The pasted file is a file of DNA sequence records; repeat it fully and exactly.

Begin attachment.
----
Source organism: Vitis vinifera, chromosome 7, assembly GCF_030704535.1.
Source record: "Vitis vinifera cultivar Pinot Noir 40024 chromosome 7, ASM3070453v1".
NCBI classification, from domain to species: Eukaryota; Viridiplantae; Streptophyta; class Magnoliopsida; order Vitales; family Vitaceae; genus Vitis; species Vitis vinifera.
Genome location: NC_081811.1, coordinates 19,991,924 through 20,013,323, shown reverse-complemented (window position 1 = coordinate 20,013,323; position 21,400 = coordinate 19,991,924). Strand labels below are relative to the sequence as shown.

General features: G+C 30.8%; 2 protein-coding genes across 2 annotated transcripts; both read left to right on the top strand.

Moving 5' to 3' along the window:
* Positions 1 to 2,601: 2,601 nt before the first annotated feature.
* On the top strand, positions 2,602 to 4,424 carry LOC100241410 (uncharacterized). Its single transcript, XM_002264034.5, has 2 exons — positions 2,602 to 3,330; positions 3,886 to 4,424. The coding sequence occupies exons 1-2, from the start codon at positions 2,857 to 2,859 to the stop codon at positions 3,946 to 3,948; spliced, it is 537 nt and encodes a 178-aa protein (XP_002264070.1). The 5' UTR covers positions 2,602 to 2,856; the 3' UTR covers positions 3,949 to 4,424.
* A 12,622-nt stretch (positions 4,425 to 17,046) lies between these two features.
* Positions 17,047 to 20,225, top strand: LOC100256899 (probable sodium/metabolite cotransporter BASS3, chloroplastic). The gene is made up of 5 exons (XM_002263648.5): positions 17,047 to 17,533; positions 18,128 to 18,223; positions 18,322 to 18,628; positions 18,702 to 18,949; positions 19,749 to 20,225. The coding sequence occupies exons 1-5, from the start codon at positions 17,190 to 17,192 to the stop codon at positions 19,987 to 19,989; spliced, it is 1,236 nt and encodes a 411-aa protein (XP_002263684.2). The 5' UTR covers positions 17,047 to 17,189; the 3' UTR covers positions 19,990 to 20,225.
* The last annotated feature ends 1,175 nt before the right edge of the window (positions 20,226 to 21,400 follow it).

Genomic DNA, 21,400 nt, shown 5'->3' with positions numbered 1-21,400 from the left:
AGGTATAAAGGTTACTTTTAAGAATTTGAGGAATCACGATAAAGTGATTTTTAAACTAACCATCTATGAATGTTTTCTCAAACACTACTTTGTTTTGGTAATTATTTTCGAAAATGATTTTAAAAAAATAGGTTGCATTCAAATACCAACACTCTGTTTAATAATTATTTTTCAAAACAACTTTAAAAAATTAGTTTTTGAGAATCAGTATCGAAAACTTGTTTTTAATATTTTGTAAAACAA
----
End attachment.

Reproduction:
Source organism: Vitis vinifera, chromosome 7, assembly GCF_030704535.1.
Source record: "Vitis vinifera cultivar Pinot Noir 40024 chromosome 7, ASM3070453v1".
NCBI classification, from domain to species: Eukaryota; Viridiplantae; Streptophyta; class Magnoliopsida; order Vitales; family Vitaceae; genus Vitis; species Vitis vinifera.
Genome location: NC_081811.1, coordinates 19,991,924 through 20,013,323, shown reverse-complemented (window position 1 = coordinate 20,013,323; position 21,400 = coordinate 19,991,924). Strand labels below are relative to the sequence as shown.

General features: G+C 30.8%; 2 protein-coding genes across 2 annotated transcripts; both read left to right on the top strand.

Moving 5' to 3' along the window:
* Positions 1 to 2,601: 2,601 nt before the first annotated feature.
* On the top strand, positions 2,602 to 4,424 carry LOC100241410 (uncharacterized). Its single transcript, XM_002264034.5, has 2 exons — positions 2,602 to 3,330; positions 3,886 to 4,424. The coding sequence occupies exons 1-2, from the start codon at positions 2,857 to 2,859 to the stop codon at positions 3,946 to 3,948; spliced, it is 537 nt and encodes a 178-aa protein (XP_002264070.1). The 5' UTR covers positions 2,602 to 2,856; the 3' UTR covers positions 3,949 to 4,424.
* A 12,622-nt stretch (positions 4,425 to 17,046) lies between these two features.
* Positions 17,047 to 20,225, top strand: LOC100256899 (probable sodium/metabolite cotransporter BASS3, chloroplastic). The gene is made up of 5 exons (XM_002263648.5): positions 17,047 to 17,533; positions 18,128 to 18,223; positions 18,322 to 18,628; positions 18,702 to 18,949; positions 19,749 to 20,225. The coding sequence occupies exons 1-5, from the start codon at positions 17,190 to 17,192 to the stop codon at positions 19,987 to 19,989; spliced, it is 1,236 nt and encodes a 411-aa protein (XP_002263684.2). The 5' UTR covers positions 17,047 to 17,189; the 3' UTR covers positions 19,990 to 20,225.
* The last annotated feature ends 1,175 nt before the right edge of the window (positions 20,226 to 21,400 follow it).

Genomic DNA, 21,400 nt, shown 5'->3' with positions numbered 1-21,400 from the left:
AGGTATAAAGGTTACTTTTAAGAATTTGAGGAATCACGATAAAGTGATTTTTAAACTAACCATCTATGAATGTTTTCTCAAACACTACTTTGTTTTGGTAATTATTTTCGAAAATGATTTTAAAAAAATAGGTTGCATTCAAATACCAACACTCTGTTTAATAATTATTTTTCAAAACAACTTTAAAAAATTAGTTTTTGAGAATCAGTATCGAAAACTTGTTTTTAATATTTTGTAAAACAA